On Friday, the Foreign Intelligence Surveillance Court did what it does without fail -- rubber-stamp the National Security Agency's bulk phone record collection program, done so it can allegedly find terrorists in haystacks. What remains stalled after two conflicting court decisions is a thorough investigation of the program and the dubious rationale for it.

The secretive spy court was supposedly designed to oversee the NSA's programs, but it has approved every request the NSA has made since the court was established in 2006. The requests have grown more outrageous, but the court keeps stamping its approval, as it did Friday.

U.S. District Court Judge Richard Leon, who ruled last month that the NSA's collection of phone record was likely unconstitutional, described it as "almost Orwellian." George Orwell's name is summoned too frequently in cases of government abuses, but in this case it applies in ways that the author of "1984" would have appreciated. Judge Leon also observed that the NSA could not document one instance in which the collecting of Americans' phone records led to the anticipation and prevention of a terrorist attack.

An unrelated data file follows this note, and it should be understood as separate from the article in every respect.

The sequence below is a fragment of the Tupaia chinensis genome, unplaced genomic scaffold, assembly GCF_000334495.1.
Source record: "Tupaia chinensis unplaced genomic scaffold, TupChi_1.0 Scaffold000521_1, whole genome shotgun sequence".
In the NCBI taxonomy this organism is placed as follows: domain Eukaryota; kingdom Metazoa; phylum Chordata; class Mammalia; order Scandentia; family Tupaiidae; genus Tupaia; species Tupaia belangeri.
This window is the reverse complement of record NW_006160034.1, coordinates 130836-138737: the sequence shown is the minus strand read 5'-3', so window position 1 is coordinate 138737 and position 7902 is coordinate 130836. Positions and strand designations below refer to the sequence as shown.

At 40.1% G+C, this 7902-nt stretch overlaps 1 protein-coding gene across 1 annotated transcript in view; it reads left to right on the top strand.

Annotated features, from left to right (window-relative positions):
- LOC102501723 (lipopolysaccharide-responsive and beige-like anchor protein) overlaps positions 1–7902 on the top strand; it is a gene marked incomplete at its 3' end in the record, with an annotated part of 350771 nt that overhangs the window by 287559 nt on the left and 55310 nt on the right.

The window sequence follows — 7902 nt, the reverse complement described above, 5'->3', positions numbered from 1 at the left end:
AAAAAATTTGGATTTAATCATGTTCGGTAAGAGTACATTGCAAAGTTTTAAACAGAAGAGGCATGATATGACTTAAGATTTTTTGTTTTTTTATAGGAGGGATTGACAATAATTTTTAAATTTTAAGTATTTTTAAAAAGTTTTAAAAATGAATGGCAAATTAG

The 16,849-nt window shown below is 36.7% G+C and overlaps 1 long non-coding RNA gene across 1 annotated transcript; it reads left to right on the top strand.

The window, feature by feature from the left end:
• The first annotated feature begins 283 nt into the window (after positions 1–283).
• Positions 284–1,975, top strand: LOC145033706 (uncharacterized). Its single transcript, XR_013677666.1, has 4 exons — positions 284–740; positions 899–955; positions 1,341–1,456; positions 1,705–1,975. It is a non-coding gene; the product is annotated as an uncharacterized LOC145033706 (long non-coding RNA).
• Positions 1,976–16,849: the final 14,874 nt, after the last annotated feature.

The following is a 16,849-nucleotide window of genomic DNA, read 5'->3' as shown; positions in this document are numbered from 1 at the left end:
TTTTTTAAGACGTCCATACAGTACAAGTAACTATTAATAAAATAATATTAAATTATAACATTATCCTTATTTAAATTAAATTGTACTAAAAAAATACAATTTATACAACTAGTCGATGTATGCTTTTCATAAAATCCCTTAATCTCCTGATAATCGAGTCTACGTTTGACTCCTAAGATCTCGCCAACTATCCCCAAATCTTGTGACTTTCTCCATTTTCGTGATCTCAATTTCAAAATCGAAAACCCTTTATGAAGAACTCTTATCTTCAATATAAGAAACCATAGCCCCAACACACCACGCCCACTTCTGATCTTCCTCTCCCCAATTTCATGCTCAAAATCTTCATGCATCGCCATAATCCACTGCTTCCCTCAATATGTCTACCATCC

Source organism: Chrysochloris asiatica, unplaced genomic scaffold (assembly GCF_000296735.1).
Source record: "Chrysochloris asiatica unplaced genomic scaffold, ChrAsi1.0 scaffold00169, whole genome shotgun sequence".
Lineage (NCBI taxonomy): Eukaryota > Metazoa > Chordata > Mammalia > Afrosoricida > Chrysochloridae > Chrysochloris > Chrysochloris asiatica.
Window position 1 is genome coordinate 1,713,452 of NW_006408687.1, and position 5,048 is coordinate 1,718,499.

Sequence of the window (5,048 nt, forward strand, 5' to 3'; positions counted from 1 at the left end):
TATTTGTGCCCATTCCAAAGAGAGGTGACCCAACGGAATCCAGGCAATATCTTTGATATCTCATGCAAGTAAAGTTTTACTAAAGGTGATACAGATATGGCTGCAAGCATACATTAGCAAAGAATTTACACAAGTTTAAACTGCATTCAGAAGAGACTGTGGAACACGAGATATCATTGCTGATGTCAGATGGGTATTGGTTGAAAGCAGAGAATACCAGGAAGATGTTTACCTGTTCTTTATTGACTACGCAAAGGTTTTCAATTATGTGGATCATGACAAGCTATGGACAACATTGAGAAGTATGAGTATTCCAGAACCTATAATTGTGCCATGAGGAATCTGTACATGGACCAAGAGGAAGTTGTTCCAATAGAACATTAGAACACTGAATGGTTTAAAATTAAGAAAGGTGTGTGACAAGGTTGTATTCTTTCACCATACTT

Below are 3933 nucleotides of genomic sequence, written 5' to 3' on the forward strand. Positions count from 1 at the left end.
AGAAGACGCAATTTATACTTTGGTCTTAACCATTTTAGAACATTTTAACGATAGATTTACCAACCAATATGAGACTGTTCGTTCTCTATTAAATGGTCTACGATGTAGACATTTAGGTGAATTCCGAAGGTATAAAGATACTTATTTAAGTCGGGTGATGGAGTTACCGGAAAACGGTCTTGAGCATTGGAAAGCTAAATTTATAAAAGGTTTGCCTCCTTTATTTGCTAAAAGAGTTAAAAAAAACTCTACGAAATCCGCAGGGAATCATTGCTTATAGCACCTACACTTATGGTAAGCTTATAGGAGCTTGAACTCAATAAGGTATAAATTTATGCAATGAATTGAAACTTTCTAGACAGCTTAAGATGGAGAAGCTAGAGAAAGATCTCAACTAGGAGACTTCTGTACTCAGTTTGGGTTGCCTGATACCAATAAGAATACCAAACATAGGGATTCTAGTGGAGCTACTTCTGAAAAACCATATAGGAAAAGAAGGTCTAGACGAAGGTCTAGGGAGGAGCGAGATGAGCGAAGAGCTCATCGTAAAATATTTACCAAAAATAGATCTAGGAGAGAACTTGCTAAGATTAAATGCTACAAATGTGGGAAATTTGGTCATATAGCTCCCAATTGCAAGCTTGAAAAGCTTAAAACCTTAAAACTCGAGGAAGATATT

In another district court case last month, a judge ruled that the phone records program was lawful. Some hope for a resolution to this impasse is offered by a presidential advisory panel's recommendation that the NSA no longer be allowed to search the phone records it has piled up without obtaining court approval for each search. This would require the NSA to provide a reason for a specific search rather than go willy-nilly through the records in the hope that something analysts regard as useful will turn up.

The security of Americans is obviously important, but surrendering privacy to a government agency is too high a price to pay for that security. What's worse, there is no evidence that the NSA's phone collection program even provides security in exchange for lost privacy. Absent the placing of restraints on the NSA by President Obama and Congress, this fight must continue in the nation's courts.